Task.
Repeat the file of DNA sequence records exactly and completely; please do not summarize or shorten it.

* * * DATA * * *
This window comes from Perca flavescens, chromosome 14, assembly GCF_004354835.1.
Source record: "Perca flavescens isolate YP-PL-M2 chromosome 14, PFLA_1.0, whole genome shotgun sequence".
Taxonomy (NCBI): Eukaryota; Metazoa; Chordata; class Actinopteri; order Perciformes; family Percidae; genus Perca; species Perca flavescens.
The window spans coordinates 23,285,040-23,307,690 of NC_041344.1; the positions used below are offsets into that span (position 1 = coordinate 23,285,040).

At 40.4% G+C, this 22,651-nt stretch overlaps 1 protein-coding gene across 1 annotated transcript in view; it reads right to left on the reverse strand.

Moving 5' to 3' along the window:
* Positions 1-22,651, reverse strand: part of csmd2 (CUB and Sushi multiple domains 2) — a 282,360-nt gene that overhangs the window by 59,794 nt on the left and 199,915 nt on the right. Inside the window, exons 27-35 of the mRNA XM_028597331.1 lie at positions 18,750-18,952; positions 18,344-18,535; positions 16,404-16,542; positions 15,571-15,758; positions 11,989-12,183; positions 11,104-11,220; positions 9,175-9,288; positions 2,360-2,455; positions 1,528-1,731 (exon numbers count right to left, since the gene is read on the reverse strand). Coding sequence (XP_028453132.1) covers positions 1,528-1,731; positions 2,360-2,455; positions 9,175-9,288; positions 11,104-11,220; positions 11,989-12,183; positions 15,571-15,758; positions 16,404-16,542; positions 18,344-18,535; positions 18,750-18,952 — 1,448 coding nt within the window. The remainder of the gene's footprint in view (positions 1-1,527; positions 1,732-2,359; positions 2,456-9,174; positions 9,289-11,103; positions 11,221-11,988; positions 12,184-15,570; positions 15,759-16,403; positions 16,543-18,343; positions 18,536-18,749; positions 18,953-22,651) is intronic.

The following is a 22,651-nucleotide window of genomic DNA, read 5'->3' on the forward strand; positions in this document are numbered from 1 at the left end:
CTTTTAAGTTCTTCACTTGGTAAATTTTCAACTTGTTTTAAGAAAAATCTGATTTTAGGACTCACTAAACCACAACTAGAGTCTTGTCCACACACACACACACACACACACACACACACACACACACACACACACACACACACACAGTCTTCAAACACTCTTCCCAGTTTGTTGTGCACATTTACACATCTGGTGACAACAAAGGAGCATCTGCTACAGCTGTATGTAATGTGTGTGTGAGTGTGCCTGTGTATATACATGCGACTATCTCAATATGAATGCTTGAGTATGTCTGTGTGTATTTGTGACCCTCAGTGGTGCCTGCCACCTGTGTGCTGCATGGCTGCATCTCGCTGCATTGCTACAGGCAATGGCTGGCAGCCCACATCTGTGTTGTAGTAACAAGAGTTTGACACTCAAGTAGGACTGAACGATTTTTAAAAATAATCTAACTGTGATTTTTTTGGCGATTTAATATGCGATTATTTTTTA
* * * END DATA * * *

This window comes from Perca flavescens, chromosome 14, assembly GCF_004354835.1.
Source record: "Perca flavescens isolate YP-PL-M2 chromosome 14, PFLA_1.0, whole genome shotgun sequence".
Taxonomy (NCBI): Eukaryota; Metazoa; Chordata; class Actinopteri; order Perciformes; family Percidae; genus Perca; species Perca flavescens.
The window spans coordinates 23,285,040-23,307,690 of NC_041344.1; the positions used below are offsets into that span (position 1 = coordinate 23,285,040).

At 40.4% G+C, this 22,651-nt stretch overlaps 1 protein-coding gene across 1 annotated transcript in view; it reads right to left on the reverse strand.

Moving 5' to 3' along the window:
* Positions 1-22,651, reverse strand: part of csmd2 (CUB and Sushi multiple domains 2) — a 282,360-nt gene that overhangs the window by 59,794 nt on the left and 199,915 nt on the right. Inside the window, exons 27-35 of the mRNA XM_028597331.1 lie at positions 18,750-18,952; positions 18,344-18,535; positions 16,404-16,542; positions 15,571-15,758; positions 11,989-12,183; positions 11,104-11,220; positions 9,175-9,288; positions 2,360-2,455; positions 1,528-1,731 (exon numbers count right to left, since the gene is read on the reverse strand). Coding sequence (XP_028453132.1) covers positions 1,528-1,731; positions 2,360-2,455; positions 9,175-9,288; positions 11,104-11,220; positions 11,989-12,183; positions 15,571-15,758; positions 16,404-16,542; positions 18,344-18,535; positions 18,750-18,952 — 1,448 coding nt within the window. The remainder of the gene's footprint in view (positions 1-1,527; positions 1,732-2,359; positions 2,456-9,174; positions 9,289-11,103; positions 11,221-11,988; positions 12,184-15,570; positions 15,759-16,403; positions 16,543-18,343; positions 18,536-18,749; positions 18,953-22,651) is intronic.

The following is a 22,651-nucleotide window of genomic DNA, read 5'->3' on the forward strand; positions in this document are numbered from 1 at the left end:
CTTTTAAGTTCTTCACTTGGTAAATTTTCAACTTGTTTTAAGAAAAATCTGATTTTAGGACTCACTAAACCACAACTAGAGTCTTGTCCACACACACACACACACACACACACACACACACACACACACACACACACACACACACAGTCTTCAAACACTCTTCCCAGTTTGTTGTGCACATTTACACATCTGGTGACAACAAAGGAGCATCTGCTACAGCTGTATGTAATGTGTGTGTGAGTGTGCCTGTGTATATACATGCGACTATCTCAATATGAATGCTTGAGTATGTCTGTGTGTATTTGTGACCCTCAGTGGTGCCTGCCACCTGTGTGCTGCATGGCTGCATCTCGCTGCATTGCTACAGGCAATGGCTGGCAGCCCACATCTGTGTTGTAGTAACAAGAGTTTGACACTCAAGTAGGACTGAACGATTTTTAAAAATAATCTAACTGTGATTTTTTTGGCGATTTAATATGCGATTATTTTTTA